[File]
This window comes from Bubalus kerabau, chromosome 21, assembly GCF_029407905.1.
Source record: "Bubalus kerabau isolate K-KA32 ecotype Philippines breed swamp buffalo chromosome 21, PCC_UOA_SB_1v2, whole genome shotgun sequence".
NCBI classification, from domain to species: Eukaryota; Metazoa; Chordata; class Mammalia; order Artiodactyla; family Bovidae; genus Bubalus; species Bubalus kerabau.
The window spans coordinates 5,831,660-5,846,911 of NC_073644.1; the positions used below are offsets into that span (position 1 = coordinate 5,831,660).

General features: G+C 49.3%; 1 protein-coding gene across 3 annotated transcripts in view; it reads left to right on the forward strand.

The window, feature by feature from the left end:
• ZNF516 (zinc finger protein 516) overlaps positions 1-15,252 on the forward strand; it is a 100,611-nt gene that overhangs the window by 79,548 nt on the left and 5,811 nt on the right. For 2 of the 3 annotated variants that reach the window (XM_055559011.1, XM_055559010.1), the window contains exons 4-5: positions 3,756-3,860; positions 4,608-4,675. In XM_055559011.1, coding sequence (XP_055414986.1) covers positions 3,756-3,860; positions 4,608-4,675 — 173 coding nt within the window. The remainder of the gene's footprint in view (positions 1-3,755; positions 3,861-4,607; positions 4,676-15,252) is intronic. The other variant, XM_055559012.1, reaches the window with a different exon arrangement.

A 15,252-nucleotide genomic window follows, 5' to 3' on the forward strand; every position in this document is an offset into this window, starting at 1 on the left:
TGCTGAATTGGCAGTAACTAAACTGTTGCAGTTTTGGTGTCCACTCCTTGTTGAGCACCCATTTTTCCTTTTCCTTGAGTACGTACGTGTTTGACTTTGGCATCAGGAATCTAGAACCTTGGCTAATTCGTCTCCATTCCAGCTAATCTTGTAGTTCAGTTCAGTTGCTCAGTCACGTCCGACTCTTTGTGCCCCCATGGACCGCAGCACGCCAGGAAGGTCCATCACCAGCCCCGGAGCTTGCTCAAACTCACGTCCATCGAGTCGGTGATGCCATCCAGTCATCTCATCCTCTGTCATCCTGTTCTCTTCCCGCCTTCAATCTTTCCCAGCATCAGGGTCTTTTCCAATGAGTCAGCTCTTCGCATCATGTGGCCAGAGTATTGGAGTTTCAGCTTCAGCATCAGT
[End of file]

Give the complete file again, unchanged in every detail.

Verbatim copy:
This window comes from Bubalus kerabau, chromosome 21, assembly GCF_029407905.1.
Source record: "Bubalus kerabau isolate K-KA32 ecotype Philippines breed swamp buffalo chromosome 21, PCC_UOA_SB_1v2, whole genome shotgun sequence".
NCBI classification, from domain to species: Eukaryota; Metazoa; Chordata; class Mammalia; order Artiodactyla; family Bovidae; genus Bubalus; species Bubalus kerabau.
The window spans coordinates 5,831,660-5,846,911 of NC_073644.1; the positions used below are offsets into that span (position 1 = coordinate 5,831,660).

General features: G+C 49.3%; 1 protein-coding gene across 3 annotated transcripts in view; it reads left to right on the forward strand.

The window, feature by feature from the left end:
• ZNF516 (zinc finger protein 516) overlaps positions 1-15,252 on the forward strand; it is a 100,611-nt gene that overhangs the window by 79,548 nt on the left and 5,811 nt on the right. For 2 of the 3 annotated variants that reach the window (XM_055559011.1, XM_055559010.1), the window contains exons 4-5: positions 3,756-3,860; positions 4,608-4,675. In XM_055559011.1, coding sequence (XP_055414986.1) covers positions 3,756-3,860; positions 4,608-4,675 — 173 coding nt within the window. The remainder of the gene's footprint in view (positions 1-3,755; positions 3,861-4,607; positions 4,676-15,252) is intronic. The other variant, XM_055559012.1, reaches the window with a different exon arrangement.

A 15,252-nucleotide genomic window follows, 5' to 3' on the forward strand; every position in this document is an offset into this window, starting at 1 on the left:
TGCTGAATTGGCAGTAACTAAACTGTTGCAGTTTTGGTGTCCACTCCTTGTTGAGCACCCATTTTTCCTTTTCCTTGAGTACGTACGTGTTTGACTTTGGCATCAGGAATCTAGAACCTTGGCTAATTCGTCTCCATTCCAGCTAATCTTGTAGTTCAGTTCAGTTGCTCAGTCACGTCCGACTCTTTGTGCCCCCATGGACCGCAGCACGCCAGGAAGGTCCATCACCAGCCCCGGAGCTTGCTCAAACTCACGTCCATCGAGTCGGTGATGCCATCCAGTCATCTCATCCTCTGTCATCCTGTTCTCTTCCCGCCTTCAATCTTTCCCAGCATCAGGGTCTTTTCCAATGAGTCAGCTCTTCGCATCATGTGGCCAGAGTATTGGAGTTTCAGCTTCAGCATCAGT